Refraction Micro-Tremor

Applications

• Bedrock mapping
• Degree of sediment compaction
• Determination of geotechnical parameters (e.g. shear modulus)
• Void detection
• Liquefaction potential
• Subsurface profiling
• Imaging velocity inversions (hard layer overlying softer layer)

Method

The Refraction Micro-Tremor (ReMi) is a passive, non-destructive seismic method which uses the elastic properties of subsurface materials to determine the subsurface structure. By analysis of the dispersive properties of varying frequencies from ambient ground vibration, shear-wave velocity (Vs) and associated geotechnical parameters can be determined.

ReMi is a passive source method, meaning that ambient, low-frequency ground vibration is recorded over long periods and stacked to produce a frequency dispersion curve which can be used to provide information on the shear velocity to a depth determined by ambient frequency range and array configuration.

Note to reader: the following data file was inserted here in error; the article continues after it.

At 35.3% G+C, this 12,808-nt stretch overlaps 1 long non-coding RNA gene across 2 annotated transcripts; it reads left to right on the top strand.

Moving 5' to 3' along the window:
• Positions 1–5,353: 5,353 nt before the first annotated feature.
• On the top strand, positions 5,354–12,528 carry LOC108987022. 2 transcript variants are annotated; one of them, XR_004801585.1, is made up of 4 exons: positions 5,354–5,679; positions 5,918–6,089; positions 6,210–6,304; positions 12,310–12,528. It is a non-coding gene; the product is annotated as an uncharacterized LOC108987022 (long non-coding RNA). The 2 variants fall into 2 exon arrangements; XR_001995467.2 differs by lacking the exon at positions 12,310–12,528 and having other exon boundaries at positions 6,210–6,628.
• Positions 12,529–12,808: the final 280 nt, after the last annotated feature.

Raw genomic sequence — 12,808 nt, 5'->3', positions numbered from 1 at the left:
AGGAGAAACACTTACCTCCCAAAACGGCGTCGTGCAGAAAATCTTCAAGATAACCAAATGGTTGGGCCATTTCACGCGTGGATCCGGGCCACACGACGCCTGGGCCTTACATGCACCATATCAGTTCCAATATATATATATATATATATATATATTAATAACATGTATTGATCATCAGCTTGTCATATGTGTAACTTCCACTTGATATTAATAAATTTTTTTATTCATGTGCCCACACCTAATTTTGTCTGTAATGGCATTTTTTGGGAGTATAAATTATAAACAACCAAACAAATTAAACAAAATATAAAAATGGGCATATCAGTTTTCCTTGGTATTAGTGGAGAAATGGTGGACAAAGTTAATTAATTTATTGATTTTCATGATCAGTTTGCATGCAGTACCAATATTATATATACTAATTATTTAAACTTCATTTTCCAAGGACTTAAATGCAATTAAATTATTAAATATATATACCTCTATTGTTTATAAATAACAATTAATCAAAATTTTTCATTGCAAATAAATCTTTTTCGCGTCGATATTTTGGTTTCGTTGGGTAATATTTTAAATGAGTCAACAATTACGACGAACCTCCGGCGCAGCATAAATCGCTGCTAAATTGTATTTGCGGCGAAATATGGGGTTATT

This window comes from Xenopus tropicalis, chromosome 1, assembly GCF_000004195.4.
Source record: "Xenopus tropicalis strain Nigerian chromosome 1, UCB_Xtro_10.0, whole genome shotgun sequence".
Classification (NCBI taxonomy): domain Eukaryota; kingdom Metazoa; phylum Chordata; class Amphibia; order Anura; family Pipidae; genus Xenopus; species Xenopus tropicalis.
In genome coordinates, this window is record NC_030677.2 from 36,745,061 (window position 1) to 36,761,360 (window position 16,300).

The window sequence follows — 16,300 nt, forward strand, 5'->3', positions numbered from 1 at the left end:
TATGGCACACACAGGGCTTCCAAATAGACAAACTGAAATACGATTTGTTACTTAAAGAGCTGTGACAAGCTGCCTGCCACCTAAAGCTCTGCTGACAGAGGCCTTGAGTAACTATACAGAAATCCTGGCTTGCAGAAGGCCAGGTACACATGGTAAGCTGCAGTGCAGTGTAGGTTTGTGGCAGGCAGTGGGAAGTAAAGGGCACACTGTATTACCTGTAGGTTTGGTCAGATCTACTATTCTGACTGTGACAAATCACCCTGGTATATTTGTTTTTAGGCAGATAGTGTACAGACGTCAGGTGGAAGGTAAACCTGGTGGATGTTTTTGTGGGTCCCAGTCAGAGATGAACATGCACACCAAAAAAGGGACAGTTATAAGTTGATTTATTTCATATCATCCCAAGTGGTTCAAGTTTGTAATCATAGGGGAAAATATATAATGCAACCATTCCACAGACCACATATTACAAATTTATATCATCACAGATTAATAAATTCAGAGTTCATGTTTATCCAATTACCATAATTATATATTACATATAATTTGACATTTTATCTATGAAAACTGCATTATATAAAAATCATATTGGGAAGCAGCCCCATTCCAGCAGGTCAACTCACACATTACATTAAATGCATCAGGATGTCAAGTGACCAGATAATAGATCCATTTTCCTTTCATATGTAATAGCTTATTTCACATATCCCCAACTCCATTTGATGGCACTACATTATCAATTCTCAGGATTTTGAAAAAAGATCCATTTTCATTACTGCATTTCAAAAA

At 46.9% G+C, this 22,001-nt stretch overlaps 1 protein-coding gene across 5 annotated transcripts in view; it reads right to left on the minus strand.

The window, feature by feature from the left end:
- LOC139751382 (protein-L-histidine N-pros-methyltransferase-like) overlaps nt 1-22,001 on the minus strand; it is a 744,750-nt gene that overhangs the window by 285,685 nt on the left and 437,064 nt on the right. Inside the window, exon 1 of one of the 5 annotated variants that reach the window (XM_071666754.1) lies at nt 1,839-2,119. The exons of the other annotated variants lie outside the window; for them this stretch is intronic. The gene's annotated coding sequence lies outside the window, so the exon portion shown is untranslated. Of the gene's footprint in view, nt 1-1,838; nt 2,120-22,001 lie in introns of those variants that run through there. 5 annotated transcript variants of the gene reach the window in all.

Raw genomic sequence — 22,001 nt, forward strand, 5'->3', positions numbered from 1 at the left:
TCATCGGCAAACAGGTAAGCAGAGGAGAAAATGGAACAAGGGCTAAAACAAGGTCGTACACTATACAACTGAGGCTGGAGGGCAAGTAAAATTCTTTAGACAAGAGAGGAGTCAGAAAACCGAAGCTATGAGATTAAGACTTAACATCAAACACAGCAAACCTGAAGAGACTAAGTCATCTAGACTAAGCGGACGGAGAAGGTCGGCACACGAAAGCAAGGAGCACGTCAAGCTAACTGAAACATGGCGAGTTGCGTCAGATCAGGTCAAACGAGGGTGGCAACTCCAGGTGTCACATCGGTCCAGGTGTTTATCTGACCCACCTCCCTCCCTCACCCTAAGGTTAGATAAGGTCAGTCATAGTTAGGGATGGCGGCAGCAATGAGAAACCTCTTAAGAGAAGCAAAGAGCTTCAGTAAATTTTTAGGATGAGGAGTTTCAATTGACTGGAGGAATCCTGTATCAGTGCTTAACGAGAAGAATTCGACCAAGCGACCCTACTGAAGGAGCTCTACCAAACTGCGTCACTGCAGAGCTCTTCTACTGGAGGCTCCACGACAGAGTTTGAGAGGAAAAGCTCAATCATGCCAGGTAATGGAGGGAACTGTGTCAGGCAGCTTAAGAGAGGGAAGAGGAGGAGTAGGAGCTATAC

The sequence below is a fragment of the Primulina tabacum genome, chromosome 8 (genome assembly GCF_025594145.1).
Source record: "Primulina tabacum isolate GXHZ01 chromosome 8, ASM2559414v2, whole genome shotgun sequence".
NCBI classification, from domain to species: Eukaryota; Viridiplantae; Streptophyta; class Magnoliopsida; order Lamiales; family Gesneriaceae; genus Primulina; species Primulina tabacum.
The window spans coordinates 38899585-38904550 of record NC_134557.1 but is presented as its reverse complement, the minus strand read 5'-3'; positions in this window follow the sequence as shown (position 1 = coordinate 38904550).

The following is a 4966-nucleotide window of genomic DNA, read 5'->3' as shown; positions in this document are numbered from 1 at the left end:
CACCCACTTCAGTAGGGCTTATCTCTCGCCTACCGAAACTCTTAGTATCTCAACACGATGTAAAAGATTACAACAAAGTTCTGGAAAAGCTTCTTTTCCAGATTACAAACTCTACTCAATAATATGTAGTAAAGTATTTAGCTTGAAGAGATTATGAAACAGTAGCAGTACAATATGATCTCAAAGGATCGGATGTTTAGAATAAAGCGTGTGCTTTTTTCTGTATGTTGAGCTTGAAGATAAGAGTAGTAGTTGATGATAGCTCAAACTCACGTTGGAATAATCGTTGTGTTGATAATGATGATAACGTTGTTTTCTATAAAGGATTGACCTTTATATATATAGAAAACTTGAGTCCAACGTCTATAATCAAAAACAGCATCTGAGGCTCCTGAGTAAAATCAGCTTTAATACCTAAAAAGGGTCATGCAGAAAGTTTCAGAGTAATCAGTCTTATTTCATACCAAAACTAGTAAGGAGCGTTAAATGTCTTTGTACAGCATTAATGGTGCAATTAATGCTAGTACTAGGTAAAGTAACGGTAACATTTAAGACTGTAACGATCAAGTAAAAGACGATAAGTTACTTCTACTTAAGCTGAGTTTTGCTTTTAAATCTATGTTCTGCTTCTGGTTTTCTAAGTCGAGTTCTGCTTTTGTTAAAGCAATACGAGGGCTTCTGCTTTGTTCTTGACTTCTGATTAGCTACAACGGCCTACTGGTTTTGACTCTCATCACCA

Seismic surface waves have dispersion properties that traditionally utilised body waves lack. Differing wavelengths/frequencies have different depth of penetration and therefore propagates with different phase velocity, with an increase in wavelength being proportional to the increased depth of penetration. As the Remi method utilises low-frequency ground vibration, deeper imaging of the subsurface is possible overactive source methods such as MASW.

Data Analysis & Presentation

Analysis of the collected ReMi seismic records is concentrated on the S-wave dispersion component. Dispersion curves are generated by stacking 15-20 individual long records to produce an overtone image showing the percentage intensity of phase velocity versus frequency. These curves are then inverted to produce 1D S-wave soundings typically to a depth of up to 30 m. The calculated 1D soundings can then be compiled and gridded to produce 2D sections showing the variation in S-wave velocity both laterally along with the profile and with depth.

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